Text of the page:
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Uncle Sam’s Environmental Cleanup Bill: $447 Billion and Rising

Eric Pianin

The federal government’s track record of cleaning up environmental hazards including nuclear waste sites has been spotty, at best, over the past two decades, even as the cleanup cost to taxpayers has soared, according to a new Government Accountability Office report.

For decades, the federal government has been responsible for cleaning up military installations and other areas where federal nuclear power and weapons production have contaminated the environment. Last year, the government’s liabilities for cleaning up contaminated sites totaled $447 billion, according to Treasury Department figures, or more than double the $212 billion estimated price tag in 1997. But that latest estimate doesn’t begin to reflect all of the future cleanup responsibilities federal agencies may be facing, according to the GAO report, meaning that the ultimate cost could be billions higher.

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Many of the contaminated sites are byproducts of the Cold War era, when the government dramatically stepped up its development and stockpiling of nuclear weapons. Throughout the Cold War, the federal government enlisted hundreds of factories and research centers in Tennessee, New Mexico, Kentucky, Maine and elsewhere to help develop nuclear weapons and other forms of atomic energy. Many of those sites were subsequently contaminated by residual radioactive contamination requiring government cleanups.

The Department of Energy and the Defense Department have had primary responsibility for overseeing those cleanup operations and monitoring the growing cost, but the GAO says those agencies and others have fallen short of their goals.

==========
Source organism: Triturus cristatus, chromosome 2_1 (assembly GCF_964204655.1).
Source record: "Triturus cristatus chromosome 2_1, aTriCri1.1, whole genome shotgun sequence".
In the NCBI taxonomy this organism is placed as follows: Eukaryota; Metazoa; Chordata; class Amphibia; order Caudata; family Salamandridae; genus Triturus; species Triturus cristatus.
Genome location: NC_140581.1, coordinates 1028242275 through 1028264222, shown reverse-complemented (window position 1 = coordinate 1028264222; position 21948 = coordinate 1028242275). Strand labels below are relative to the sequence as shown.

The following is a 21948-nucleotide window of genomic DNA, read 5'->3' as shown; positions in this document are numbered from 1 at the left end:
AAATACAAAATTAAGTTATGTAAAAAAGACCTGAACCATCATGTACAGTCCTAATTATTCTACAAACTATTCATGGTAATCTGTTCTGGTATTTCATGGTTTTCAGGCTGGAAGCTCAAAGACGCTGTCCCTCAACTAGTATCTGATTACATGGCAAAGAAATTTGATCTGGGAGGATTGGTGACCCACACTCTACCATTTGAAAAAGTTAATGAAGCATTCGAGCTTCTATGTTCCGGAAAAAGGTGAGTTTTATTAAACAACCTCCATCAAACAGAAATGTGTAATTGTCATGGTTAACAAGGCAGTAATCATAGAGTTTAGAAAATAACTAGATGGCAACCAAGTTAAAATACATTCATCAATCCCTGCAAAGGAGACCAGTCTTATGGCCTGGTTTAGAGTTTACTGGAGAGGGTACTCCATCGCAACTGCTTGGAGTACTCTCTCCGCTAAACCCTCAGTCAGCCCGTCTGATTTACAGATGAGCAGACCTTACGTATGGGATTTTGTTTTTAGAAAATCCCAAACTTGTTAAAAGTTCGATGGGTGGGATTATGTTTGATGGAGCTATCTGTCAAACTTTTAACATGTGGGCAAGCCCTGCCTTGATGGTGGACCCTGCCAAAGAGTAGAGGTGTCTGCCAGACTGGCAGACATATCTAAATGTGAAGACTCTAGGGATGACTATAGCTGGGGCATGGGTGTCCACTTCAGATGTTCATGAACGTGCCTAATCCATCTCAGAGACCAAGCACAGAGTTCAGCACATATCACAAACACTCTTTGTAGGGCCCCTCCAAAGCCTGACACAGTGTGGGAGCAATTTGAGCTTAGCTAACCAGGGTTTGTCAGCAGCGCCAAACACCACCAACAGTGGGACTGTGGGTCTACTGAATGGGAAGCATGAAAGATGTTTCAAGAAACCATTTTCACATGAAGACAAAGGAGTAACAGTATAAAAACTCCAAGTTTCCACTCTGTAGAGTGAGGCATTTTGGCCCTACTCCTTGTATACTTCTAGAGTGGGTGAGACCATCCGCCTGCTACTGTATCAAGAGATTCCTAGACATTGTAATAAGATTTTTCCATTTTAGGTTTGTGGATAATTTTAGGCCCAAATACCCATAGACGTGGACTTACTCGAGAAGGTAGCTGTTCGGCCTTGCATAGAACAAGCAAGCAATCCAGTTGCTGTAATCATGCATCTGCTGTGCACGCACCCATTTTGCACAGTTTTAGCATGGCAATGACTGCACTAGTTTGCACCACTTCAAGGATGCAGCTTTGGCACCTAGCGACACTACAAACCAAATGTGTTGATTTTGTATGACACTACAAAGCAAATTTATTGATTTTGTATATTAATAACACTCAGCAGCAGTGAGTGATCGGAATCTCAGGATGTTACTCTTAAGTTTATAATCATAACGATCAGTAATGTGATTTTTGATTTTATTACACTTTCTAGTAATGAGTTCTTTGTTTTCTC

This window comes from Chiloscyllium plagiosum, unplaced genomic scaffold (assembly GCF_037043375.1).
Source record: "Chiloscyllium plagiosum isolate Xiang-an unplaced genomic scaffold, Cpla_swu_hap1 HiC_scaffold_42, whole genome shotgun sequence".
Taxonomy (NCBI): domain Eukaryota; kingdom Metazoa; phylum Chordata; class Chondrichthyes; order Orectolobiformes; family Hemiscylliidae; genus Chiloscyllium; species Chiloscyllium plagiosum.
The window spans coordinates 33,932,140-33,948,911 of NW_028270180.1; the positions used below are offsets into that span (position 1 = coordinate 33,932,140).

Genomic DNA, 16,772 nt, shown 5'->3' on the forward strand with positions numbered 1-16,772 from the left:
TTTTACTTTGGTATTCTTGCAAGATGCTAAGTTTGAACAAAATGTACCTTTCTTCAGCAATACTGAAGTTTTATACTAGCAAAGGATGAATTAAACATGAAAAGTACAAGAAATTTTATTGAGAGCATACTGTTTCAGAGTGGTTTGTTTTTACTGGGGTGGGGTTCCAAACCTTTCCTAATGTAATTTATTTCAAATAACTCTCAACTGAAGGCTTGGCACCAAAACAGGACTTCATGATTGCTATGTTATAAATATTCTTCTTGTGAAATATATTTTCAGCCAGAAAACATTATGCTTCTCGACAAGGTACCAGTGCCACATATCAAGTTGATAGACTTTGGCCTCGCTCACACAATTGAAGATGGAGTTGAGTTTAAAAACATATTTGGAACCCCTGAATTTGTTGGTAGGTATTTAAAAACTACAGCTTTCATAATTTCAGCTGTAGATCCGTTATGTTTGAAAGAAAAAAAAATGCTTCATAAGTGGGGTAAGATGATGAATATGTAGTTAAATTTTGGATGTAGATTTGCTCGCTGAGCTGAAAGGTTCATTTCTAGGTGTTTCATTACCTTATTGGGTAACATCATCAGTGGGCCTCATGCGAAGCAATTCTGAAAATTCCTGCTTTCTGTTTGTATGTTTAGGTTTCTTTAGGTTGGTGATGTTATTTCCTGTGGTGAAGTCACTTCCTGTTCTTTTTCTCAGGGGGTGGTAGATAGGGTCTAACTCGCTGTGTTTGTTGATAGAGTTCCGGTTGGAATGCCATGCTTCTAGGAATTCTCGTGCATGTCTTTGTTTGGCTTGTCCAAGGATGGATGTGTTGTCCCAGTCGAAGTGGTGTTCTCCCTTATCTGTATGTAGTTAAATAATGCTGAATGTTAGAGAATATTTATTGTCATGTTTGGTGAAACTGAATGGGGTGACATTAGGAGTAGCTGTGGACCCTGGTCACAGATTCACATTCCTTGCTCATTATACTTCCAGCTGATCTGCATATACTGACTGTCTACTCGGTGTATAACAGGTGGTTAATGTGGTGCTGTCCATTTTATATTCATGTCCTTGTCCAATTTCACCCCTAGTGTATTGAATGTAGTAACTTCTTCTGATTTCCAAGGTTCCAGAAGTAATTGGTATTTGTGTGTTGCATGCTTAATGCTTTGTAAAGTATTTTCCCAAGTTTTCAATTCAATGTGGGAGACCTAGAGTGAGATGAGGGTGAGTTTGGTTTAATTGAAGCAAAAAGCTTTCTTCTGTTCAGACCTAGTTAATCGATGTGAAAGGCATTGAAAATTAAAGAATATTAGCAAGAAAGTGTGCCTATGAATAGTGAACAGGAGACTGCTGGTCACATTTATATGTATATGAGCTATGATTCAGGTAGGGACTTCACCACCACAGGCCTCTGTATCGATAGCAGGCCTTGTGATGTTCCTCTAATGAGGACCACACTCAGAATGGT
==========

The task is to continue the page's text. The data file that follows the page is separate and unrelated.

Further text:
Since 1994, the GAO has issued at least 28 recommendations to improve cost estimates and strengthen risk-based management of cleanup work, but just 13 of them have been implemented by the Departments of Defense, Energy and Agriculture. Last week, the GAO added those departments’ environmental cleanup operations to its “High Risk List” of government operations in need of reform or improvement.

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“Because of the lack of complete information and the often inconsistent approach to making cleanup decisions, federal agencies cannot always address their environmental liabilities in ways that maximize the reduction of health and safety risks to the public and the environment in a cost effective manner,” the GAO said in its report.

GAO’s High Risk List is updated every two years and is designed to focus public attention on governmental problem areas. With the addition of environmental cleanup and two other activities, the 2017 list highlights 34 government activities that are vulnerable to waste, fraud, abuse and mismanagement.

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